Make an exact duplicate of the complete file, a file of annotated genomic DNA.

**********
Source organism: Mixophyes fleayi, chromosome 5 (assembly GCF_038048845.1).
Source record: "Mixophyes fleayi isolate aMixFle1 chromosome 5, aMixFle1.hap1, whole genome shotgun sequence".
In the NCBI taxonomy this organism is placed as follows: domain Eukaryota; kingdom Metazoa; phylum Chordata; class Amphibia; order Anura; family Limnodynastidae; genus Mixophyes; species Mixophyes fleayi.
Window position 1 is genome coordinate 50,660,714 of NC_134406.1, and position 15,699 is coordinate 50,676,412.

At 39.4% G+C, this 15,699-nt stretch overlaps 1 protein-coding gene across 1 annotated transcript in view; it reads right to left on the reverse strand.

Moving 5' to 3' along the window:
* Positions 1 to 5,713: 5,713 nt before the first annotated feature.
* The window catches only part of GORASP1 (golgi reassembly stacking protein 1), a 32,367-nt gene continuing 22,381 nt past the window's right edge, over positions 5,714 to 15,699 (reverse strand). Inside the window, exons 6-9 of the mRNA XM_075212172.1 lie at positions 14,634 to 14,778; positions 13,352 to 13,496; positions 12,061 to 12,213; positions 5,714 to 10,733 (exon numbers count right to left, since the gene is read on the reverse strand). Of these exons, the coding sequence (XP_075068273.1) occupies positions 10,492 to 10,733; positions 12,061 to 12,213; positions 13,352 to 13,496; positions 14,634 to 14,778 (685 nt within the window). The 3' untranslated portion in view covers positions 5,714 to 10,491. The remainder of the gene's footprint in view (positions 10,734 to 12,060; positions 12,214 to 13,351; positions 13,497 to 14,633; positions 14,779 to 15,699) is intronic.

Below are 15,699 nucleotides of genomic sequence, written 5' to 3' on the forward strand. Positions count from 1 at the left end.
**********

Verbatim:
Source organism: Mixophyes fleayi, chromosome 5 (assembly GCF_038048845.1).
Source record: "Mixophyes fleayi isolate aMixFle1 chromosome 5, aMixFle1.hap1, whole genome shotgun sequence".
In the NCBI taxonomy this organism is placed as follows: domain Eukaryota; kingdom Metazoa; phylum Chordata; class Amphibia; order Anura; family Limnodynastidae; genus Mixophyes; species Mixophyes fleayi.
Window position 1 is genome coordinate 50,660,714 of NC_134406.1, and position 15,699 is coordinate 50,676,412.

At 39.4% G+C, this 15,699-nt stretch overlaps 1 protein-coding gene across 1 annotated transcript in view; it reads right to left on the reverse strand.

Moving 5' to 3' along the window:
* Positions 1 to 5,713: 5,713 nt before the first annotated feature.
* The window catches only part of GORASP1 (golgi reassembly stacking protein 1), a 32,367-nt gene continuing 22,381 nt past the window's right edge, over positions 5,714 to 15,699 (reverse strand). Inside the window, exons 6-9 of the mRNA XM_075212172.1 lie at positions 14,634 to 14,778; positions 13,352 to 13,496; positions 12,061 to 12,213; positions 5,714 to 10,733 (exon numbers count right to left, since the gene is read on the reverse strand). Of these exons, the coding sequence (XP_075068273.1) occupies positions 10,492 to 10,733; positions 12,061 to 12,213; positions 13,352 to 13,496; positions 14,634 to 14,778 (685 nt within the window). The 3' untranslated portion in view covers positions 5,714 to 10,491. The remainder of the gene's footprint in view (positions 10,734 to 12,060; positions 12,214 to 13,351; positions 13,497 to 14,633; positions 14,779 to 15,699) is intronic.

Below are 15,699 nucleotides of genomic sequence, written 5' to 3' on the forward strand. Positions count from 1 at the left end.